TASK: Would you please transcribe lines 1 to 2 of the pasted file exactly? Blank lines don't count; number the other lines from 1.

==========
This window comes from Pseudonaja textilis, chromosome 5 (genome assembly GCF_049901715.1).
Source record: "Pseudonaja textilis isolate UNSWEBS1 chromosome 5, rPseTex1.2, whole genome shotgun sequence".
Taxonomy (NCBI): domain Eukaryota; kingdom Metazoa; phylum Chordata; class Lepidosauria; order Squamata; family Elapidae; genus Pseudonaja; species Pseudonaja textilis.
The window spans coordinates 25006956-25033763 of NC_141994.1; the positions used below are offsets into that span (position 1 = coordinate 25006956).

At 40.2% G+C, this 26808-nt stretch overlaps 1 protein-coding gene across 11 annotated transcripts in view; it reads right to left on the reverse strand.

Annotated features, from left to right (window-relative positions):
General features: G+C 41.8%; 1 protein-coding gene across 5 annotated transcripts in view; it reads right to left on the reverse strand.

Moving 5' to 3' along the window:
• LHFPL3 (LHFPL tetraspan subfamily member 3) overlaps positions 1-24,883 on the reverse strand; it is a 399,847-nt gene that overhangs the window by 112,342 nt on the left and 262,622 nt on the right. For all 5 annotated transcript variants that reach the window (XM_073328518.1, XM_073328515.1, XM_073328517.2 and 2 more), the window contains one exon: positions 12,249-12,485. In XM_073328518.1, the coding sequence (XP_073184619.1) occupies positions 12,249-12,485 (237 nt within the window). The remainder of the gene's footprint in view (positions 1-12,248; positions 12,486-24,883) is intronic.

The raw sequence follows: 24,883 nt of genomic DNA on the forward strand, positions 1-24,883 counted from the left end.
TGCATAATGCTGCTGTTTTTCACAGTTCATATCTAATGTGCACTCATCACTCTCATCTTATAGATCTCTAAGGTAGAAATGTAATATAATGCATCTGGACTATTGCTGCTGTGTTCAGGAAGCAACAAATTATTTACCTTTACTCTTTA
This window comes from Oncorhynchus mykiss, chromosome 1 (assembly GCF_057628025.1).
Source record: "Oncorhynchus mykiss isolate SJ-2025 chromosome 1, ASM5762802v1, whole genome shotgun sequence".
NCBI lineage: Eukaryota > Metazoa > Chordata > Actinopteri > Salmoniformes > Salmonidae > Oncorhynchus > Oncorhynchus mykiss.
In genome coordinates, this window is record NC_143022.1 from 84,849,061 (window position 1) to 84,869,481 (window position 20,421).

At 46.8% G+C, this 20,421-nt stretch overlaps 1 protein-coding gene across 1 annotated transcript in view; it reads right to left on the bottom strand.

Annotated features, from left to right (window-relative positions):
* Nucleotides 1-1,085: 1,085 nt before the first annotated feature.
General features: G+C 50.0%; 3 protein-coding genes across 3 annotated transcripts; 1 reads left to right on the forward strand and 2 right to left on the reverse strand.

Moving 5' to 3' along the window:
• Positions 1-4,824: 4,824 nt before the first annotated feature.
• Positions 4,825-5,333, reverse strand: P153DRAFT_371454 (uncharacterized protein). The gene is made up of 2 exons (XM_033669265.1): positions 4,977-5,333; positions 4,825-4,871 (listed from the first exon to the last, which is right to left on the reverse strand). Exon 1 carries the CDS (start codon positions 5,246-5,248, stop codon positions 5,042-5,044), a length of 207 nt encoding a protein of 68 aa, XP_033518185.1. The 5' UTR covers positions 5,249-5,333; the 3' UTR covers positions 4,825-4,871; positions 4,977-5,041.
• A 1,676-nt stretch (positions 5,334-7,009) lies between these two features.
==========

This window comes from Pseudonaja textilis, chromosome 5 (genome assembly GCF_049901715.1).
Source record: "Pseudonaja textilis isolate UNSWEBS1 chromosome 5, rPseTex1.2, whole genome shotgun sequence".